There's the all-around brilliance of Duncan Keith of the Chicago Blackhawks and Shea Weber of the Nashville Predators, the offensively gifted Tyson Barrie of the Colorado Avalanche, and defensive-minded Scott Hannan of the San Jose Sharks.

The common denominator among all of them is 64-year-old Kelowna assistant general manager Lorne Frey, a scout so dedicated to the business he might have some coffee in his blood stream.

"I hired him before we had control of the expansion franchise," Kelowna owner and general manager Bruce Hamilton said. "He's as close to me as anybody is. We don't make any decisions without both of us being involved.

"At the end of the day, my say is the last one, but generally we both agree before we come to that. We've been doing it that way for 20-some years now."

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SLR: Forgotten Vipers once rocked Detroit

Sunday, 03.08.2015 / 3:00 AM / Sunday Long Read

John Manasso - NHL.com Correspondent

The 1990s marked a time of seismic change in hockey: The Iron Curtain fell, providing a massive influx of talent from Eastern Europe, NHL franchises migrated from Canada and traditional markets in the Northeast and Midwestern United States to new ones and the League embarked on a rapid and ambitious expansion plan to the Sunbelt and beyond.

That atmosphere proved ripe for exploitation by the right kind of visionary minds. Enter Bill Davidson and Rick Dudley, the former, a glass manufacturing mogul who presided over a pro sports empire, and the latter, a respected talent evaluator with progressive ideas about how to run a pro hockey enterprise.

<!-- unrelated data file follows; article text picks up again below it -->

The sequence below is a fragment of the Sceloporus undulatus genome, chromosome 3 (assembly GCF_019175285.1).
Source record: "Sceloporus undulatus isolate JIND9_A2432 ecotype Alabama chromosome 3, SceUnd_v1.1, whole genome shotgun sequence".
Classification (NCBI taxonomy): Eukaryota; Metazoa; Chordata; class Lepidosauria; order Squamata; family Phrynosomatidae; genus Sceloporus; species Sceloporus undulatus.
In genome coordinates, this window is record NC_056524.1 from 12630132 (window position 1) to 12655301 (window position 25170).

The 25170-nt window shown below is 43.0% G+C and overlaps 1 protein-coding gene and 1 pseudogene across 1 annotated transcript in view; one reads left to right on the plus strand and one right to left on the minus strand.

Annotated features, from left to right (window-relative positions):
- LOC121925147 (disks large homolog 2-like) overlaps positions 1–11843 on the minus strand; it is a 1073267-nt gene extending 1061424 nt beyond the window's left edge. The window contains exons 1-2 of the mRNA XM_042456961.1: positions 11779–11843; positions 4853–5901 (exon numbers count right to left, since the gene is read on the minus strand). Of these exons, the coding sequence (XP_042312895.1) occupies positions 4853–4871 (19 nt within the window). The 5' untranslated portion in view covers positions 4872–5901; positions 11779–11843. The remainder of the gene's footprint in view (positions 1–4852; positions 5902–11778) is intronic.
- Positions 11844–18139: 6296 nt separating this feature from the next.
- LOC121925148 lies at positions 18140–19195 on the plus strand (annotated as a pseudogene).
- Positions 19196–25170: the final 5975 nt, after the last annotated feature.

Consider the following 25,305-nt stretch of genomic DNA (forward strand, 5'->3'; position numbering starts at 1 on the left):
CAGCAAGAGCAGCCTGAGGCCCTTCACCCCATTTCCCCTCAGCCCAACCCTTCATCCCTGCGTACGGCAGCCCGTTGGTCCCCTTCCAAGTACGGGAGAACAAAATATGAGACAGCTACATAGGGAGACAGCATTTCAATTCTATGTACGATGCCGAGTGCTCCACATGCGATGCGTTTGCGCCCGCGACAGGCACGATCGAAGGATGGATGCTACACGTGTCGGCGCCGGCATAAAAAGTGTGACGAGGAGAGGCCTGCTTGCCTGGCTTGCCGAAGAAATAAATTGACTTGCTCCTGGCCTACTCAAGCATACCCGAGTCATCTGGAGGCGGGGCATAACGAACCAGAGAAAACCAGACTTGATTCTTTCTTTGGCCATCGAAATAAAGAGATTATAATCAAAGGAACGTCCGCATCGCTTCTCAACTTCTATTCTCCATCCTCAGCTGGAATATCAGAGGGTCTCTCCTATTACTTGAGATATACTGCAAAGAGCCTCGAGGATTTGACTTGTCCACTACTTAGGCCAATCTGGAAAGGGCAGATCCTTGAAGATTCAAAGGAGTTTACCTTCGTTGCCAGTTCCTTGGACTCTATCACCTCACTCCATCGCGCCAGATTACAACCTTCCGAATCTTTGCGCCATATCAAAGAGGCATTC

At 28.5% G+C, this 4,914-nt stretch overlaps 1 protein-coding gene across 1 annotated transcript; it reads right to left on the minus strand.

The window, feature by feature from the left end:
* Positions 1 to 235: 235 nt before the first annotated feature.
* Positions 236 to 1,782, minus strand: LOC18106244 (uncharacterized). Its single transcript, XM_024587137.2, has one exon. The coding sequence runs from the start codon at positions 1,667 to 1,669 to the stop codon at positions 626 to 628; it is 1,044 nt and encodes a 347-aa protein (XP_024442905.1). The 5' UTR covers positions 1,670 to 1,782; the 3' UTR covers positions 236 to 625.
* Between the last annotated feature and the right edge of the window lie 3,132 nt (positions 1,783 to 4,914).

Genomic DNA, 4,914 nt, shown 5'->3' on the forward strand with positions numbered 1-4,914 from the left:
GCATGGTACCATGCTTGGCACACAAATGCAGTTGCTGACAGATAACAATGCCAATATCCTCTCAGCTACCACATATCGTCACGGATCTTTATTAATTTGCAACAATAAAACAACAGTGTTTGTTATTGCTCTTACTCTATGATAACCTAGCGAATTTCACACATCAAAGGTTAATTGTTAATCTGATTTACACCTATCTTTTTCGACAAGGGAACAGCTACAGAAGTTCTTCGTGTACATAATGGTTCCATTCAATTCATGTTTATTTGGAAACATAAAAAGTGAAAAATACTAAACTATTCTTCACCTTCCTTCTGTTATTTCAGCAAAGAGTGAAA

Together in 1994, they gave birth to the Detroit Vipers, an independent International Hockey League franchise that cut a rollicking, phoenix-like path through the decade. Playing out of the Palace at Auburn Hills, the home of the Davidson-owned Detroit Pistons of the NBA, the Vipers used the Pistons' charter plane for travel. While other minor-league franchises rode buses for hour upon hour, the Vipers whimsically flew to road games as close as Kalamazoo, 140 miles away -- or about a 15-minute flight.

Their top-notch facilities included a hot tub and a sauna. Former player Stan Drulia recalled a game in Cincinnati the night of one of the famous Evander Holyfied-Mike Tyson boxing fights. The players asked the pilot to wait long enough after the Vipers' game before returning to Detroit so that they could visit a local establishment and watch the fight first.

"Those are the privileges you appreciate and we were able to take advantage of," Drulia said.

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Sunday Long Read: Adult league thrives in San Jose

Sunday, 02.15.2015 / 3:00 AM / Sunday Long Read

Corey Masisak - NHL.com Staff Writer

SAN JOSE -- Chuck Kosowicz grew up, like many people in Toronto, as a hockey player.

When Kosowicz, 55, came to Northern California 15 years ago for a job with Cisco Systems, he brought his hockey equipment with the hopes of finding a place to skate and a few people with similar interests.